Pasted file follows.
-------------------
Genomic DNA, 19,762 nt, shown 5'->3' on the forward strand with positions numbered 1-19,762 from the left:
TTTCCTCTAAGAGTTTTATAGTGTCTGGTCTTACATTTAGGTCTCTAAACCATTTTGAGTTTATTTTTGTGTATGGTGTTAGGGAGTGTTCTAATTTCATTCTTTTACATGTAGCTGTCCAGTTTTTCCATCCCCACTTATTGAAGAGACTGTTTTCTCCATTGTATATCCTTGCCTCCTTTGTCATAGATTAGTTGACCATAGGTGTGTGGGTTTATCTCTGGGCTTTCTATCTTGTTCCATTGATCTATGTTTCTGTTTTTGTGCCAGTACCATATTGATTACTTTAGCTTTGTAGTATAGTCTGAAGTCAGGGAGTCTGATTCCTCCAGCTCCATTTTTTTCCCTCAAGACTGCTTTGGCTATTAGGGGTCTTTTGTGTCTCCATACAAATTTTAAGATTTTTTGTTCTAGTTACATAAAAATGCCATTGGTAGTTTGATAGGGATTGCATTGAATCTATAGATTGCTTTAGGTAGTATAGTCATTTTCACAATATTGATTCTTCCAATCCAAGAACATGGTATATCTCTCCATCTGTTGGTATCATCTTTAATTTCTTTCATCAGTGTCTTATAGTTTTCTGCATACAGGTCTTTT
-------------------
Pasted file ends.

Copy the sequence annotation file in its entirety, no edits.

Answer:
Genomic DNA, 19,762 nt, shown 5'->3' on the forward strand with positions numbered 1-19,762 from the left:
TTTCCTCTAAGAGTTTTATAGTGTCTGGTCTTACATTTAGGTCTCTAAACCATTTTGAGTTTATTTTTGTGTATGGTGTTAGGGAGTGTTCTAATTTCATTCTTTTACATGTAGCTGTCCAGTTTTTCCATCCCCACTTATTGAAGAGACTGTTTTCTCCATTGTATATCCTTGCCTCCTTTGTCATAGATTAGTTGACCATAGGTGTGTGGGTTTATCTCTGGGCTTTCTATCTTGTTCCATTGATCTATGTTTCTGTTTTTGTGCCAGTACCATATTGATTACTTTAGCTTTGTAGTATAGTCTGAAGTCAGGGAGTCTGATTCCTCCAGCTCCATTTTTTTCCCTCAAGACTGCTTTGGCTATTAGGGGTCTTTTGTGTCTCCATACAAATTTTAAGATTTTTTGTTCTAGTTACATAAAAATGCCATTGGTAGTTTGATAGGGATTGCATTGAATCTATAGATTGCTTTAGGTAGTATAGTCATTTTCACAATATTGATTCTTCCAATCCAAGAACATGGTATATCTCTCCATCTGTTGGTATCATCTTTAATTTCTTTCATCAGTGTCTTATAGTTTTCTGCATACAGGTCTTTT